The Biden administration is proposing to weaken the regulations on how the federal government enforces conscience protections in health care, such as those in the Church Amendments and the Weldon Amendment. Congress enacted these and other protections that prohibit hospitals, state and local government agencies, teaching hospitals, and other health entities receiving federal funding from requiring their health staff and organizations to perform or facilitate abortions and other procedures against their conscience. The Notice of Proposed Rulemaking was published on January 5, 2023. The deadline for submitting comments is March 6, 2023. You can submit a comment via www.regulations.gov (search for “Conscience Recission NPRM”).
The Bush administration, in its final days, adopted regulations that directed the Office of Civil Rights (OCR) in the Department of Health and Human Services (HHS) to monitor whether various conscience protections were being respected and to respond if not. The Obama administration weakened the regulations–retaining a requirement for OCR to accept complaints about violations of conscience but without the requirement to enforce the protections.
The Trump administration extensively modified the regulations in order to add administrative power to the legislated protections. It added to the monitoring and enforcement list the many additional conscience protections that Congress has adopted, specified that entities receiving covered federal funds should certify that they would respect the protections, and detailed various ways that the federal government should enforce the protections, among other changes. As soon as these changes were announced, a number of lawsuits challenged the pending regulations and the federal courts ruled that the regulations could not be put into effect.
Rather than seek to repair the strong Trump regulations stopped by the courts, the Biden administration is proposing mainly to modify the weak Obama regulations that have remained in effect, although the draft Biden regulations do adopt some Trump proposals. Most important: the expansion of coverage to the whole range of legislated protections would be retained, and some Trump proposals to promote compliance would be kept.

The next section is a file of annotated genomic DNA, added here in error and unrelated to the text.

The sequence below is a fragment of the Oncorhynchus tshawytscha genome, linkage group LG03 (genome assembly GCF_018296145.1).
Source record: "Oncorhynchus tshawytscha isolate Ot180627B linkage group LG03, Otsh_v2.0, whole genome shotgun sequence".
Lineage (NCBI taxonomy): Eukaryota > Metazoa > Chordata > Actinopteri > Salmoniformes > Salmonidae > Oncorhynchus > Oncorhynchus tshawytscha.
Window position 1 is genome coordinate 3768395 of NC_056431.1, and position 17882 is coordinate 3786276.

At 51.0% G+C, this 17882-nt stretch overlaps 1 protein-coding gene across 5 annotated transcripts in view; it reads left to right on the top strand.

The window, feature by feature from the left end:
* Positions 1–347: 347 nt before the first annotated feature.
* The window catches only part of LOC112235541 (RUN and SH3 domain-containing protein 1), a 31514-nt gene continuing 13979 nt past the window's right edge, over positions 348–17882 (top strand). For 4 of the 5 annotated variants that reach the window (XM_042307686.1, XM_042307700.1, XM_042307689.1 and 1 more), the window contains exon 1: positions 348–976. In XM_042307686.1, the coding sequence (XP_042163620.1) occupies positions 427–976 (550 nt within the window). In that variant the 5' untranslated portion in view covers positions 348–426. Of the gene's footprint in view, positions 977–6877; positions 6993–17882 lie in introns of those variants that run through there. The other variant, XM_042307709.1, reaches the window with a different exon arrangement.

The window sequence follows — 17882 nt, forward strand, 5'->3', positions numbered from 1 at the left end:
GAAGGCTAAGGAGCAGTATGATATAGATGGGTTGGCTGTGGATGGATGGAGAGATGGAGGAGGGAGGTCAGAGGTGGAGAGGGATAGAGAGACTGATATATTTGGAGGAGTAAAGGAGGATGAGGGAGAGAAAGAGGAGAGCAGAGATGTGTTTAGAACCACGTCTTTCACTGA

The Biden NPRM is notable, however, in minimizing forceful enforcement of the legislative protections and by proposing that federal efforts to protect conscience have to be balanced by protections for abortion access and LGBTQ rights. Congress bears blame by not specifying strong enforcement powers for HHS, and yet Trump officials would argue that the Biden administration is not committed to doing all that is possible in the absence of stronger congressional directives. As to balancing rights: that is not what Congress specified in its multiple conscience protections. Rather, the conscience claims of doctors, nurses, medical students, hospitals, and other health care facilities are to be fully honored—with the rights of patients seeking abortions, sterilization, gender transition procedures, or other services protected via the diversity of medical facilities and medical staff in our society.
Stanley Carlson-Thies is the founder and senior director of the Institutional Religious Freedom Alliance (IRFA), a program of the Center for Public Justice.